Over the years, products and services are born, live a short life and then die. This is the world of the technological world. Even on the launch date, their epitaph is already written—its called Planned obsolescence.
For an industry planned obsolescence or built-in obsolescence stimulates demand by encouraging purchasers to buy again sooner, if they still want a functioning product.
Built-in obsolescence is in many different products, from vehicles to light bulbs, from buildings to software. There is, however, the potential backlash of consumers who learn that the manufacturer invested money to make the product obsolete faster; such consumers might turn to a producer (if any exists) that offers a more durable alternative.
There are however, some products and services that refuse to go along with the concept of planned obsolescence. For example take a look at the following products:
- dot-matrix printers
- 3.5″ floppy disks
- Zip disks
- Lotus 1–2–3
- After Dark
Using General Douglas MacArthur’s words, “all soldiers never die, they just fade away”, these products and services just hang in there defying time. They stay on the market—even though they haven’t been updated in years. Or their names get slapped on new products that are available only outside the U.S. Or obsessive fans refuse to accept that they’re obsolete–long after the rest of the world has moved on.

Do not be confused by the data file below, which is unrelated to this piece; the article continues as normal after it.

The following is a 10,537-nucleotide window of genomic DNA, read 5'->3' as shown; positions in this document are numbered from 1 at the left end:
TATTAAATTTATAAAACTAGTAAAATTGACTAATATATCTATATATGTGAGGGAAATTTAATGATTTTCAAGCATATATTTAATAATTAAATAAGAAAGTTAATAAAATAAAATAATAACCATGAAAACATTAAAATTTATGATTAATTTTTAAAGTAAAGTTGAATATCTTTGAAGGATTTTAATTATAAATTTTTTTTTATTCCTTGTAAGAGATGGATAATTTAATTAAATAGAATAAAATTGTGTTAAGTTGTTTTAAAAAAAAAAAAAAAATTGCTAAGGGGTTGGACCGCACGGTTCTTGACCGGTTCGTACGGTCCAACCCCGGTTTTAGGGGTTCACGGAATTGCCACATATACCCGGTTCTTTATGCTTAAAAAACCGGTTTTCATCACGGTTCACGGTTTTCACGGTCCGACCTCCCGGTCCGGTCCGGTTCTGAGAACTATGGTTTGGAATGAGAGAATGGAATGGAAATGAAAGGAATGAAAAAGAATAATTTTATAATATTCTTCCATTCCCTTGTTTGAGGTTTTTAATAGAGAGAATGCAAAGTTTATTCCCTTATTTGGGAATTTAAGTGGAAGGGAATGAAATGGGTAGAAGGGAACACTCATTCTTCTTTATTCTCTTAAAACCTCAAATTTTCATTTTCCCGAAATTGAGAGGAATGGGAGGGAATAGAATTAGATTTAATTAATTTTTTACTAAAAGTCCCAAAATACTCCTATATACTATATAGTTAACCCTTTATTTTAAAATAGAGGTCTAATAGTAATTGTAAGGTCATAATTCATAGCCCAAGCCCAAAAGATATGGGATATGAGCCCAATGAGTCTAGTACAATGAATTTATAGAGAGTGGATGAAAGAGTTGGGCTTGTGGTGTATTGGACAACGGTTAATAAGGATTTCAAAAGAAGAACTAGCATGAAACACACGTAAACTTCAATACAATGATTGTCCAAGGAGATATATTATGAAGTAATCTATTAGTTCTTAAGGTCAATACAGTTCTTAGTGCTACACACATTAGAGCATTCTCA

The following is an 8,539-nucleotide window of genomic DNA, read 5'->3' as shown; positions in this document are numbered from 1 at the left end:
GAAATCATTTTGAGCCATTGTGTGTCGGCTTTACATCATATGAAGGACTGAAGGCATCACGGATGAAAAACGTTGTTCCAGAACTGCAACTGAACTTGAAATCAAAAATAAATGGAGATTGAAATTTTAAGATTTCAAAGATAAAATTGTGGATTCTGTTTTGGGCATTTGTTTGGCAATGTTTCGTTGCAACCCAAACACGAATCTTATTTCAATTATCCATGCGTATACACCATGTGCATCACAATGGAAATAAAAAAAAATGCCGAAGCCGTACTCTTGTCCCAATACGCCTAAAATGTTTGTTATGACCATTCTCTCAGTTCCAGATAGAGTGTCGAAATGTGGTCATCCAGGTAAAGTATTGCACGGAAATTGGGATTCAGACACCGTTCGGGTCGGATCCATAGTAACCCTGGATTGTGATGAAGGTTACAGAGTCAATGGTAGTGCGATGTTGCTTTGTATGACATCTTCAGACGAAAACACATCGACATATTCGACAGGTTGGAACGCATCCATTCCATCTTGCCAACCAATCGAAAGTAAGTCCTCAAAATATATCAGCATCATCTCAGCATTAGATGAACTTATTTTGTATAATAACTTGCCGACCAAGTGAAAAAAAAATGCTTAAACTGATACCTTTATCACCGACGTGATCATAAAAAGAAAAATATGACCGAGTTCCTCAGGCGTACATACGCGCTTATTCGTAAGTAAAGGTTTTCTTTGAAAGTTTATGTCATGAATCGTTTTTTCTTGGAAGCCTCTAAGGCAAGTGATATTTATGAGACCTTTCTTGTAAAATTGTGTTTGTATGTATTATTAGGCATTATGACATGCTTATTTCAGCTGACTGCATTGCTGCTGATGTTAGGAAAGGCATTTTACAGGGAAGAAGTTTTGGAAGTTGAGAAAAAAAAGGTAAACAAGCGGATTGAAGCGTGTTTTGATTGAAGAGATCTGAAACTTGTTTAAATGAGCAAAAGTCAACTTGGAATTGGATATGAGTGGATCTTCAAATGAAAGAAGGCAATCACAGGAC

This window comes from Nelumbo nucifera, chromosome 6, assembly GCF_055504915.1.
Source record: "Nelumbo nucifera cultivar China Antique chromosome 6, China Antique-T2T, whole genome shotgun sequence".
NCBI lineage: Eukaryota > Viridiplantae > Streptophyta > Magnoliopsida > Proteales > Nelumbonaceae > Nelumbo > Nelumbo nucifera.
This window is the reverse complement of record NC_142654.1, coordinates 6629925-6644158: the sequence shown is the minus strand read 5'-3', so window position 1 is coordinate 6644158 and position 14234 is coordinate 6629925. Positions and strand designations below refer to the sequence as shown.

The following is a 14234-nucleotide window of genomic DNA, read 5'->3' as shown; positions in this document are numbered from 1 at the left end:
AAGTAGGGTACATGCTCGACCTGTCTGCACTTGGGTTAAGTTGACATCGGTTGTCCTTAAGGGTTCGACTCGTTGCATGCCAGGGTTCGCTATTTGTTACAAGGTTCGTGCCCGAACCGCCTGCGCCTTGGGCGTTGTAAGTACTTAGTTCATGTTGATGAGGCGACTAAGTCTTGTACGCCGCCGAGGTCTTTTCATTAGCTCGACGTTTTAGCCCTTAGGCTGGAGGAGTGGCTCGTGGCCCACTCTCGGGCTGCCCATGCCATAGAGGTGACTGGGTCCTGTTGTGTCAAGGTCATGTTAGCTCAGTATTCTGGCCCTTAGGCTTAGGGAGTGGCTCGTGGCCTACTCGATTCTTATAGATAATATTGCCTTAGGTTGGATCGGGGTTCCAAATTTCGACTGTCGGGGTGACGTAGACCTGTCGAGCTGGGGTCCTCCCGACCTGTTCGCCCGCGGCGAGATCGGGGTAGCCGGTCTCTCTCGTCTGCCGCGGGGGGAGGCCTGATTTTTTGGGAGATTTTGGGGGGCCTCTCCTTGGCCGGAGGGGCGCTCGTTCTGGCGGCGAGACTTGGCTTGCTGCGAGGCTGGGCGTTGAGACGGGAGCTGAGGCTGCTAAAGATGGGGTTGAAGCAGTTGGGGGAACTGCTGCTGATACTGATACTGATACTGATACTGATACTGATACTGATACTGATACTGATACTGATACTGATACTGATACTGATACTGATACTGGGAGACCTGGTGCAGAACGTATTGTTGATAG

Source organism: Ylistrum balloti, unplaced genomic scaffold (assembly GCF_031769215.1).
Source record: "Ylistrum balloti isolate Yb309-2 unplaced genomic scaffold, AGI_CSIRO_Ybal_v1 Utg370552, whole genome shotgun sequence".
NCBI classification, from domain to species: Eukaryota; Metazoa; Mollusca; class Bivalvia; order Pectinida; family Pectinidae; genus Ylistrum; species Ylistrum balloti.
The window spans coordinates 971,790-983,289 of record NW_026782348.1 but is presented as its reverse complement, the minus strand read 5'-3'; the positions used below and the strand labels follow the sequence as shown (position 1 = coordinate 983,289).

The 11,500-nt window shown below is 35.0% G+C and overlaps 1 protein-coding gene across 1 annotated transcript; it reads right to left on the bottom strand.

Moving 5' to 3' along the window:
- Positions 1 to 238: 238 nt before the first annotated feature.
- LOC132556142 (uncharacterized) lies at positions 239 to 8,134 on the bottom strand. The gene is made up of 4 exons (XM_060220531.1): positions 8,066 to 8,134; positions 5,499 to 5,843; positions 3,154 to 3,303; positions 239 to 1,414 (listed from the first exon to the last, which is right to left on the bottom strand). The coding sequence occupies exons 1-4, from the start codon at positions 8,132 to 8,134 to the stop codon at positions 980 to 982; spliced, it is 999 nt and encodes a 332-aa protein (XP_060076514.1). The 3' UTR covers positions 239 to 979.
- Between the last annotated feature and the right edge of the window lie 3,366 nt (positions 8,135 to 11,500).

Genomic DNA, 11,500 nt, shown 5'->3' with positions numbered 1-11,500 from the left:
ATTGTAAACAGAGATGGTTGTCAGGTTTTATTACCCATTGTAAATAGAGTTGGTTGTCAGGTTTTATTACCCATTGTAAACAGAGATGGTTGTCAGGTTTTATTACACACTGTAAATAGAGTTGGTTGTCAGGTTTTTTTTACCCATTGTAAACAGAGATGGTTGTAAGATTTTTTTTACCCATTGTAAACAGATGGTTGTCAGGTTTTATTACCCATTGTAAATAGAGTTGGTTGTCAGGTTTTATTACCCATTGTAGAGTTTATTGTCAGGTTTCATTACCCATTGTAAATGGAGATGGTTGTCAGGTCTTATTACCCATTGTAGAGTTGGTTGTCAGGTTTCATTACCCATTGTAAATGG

I remember that the Apple II-e was on the chopping block many times and its head was cut off by Apple honchos; however it always came back because the public would replace the head back again. It happened over and over again. It was a product that was hard to kill. The general public resisted to accept its death for a long time.
Do you know of any services or products that could be added to the previous list? I’m sure you do. Good Day.
Source: Where are They Now? 25 Computer Products That Refuse to Die – Harry McCracken, Technologizer